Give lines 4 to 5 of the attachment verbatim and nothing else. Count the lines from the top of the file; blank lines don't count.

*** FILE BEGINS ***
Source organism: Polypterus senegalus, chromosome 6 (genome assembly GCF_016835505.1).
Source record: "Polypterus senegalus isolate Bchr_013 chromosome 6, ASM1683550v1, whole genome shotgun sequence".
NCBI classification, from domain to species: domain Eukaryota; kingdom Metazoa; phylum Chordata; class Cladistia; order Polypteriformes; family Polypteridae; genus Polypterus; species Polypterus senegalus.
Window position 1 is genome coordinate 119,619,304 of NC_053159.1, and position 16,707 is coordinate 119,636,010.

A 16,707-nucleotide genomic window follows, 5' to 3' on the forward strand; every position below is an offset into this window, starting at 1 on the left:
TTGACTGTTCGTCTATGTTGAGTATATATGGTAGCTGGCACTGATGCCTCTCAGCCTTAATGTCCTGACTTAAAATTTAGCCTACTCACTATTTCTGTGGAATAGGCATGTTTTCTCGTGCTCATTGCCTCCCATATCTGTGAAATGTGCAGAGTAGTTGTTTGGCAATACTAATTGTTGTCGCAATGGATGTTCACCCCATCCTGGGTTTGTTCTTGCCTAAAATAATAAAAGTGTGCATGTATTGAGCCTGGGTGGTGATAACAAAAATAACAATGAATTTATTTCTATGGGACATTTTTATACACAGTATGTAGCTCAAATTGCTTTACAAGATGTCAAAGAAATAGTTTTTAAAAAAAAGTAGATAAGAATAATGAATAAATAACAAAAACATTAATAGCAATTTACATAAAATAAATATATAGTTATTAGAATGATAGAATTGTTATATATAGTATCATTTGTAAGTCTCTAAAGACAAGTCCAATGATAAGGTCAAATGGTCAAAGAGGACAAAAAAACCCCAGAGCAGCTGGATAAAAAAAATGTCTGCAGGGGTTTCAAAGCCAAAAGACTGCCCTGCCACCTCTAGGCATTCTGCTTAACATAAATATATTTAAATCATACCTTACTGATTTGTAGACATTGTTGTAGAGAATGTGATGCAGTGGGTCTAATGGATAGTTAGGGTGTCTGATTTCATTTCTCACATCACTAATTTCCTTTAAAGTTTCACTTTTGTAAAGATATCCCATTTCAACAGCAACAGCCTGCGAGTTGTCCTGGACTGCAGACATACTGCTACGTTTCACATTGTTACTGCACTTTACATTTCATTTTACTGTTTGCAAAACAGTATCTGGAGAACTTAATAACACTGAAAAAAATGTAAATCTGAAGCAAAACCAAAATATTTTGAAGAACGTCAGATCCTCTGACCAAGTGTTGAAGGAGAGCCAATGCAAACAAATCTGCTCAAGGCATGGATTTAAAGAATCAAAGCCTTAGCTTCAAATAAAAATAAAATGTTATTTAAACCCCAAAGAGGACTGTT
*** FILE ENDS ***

Window position 1 is genome coordinate 119,619,304 of NC_053159.1, and position 16,707 is coordinate 119,636,010.

A 16,707-nucleotide genomic window follows, 5' to 3' on the forward strand; every position below is an offset into this window, starting at 1 on the left: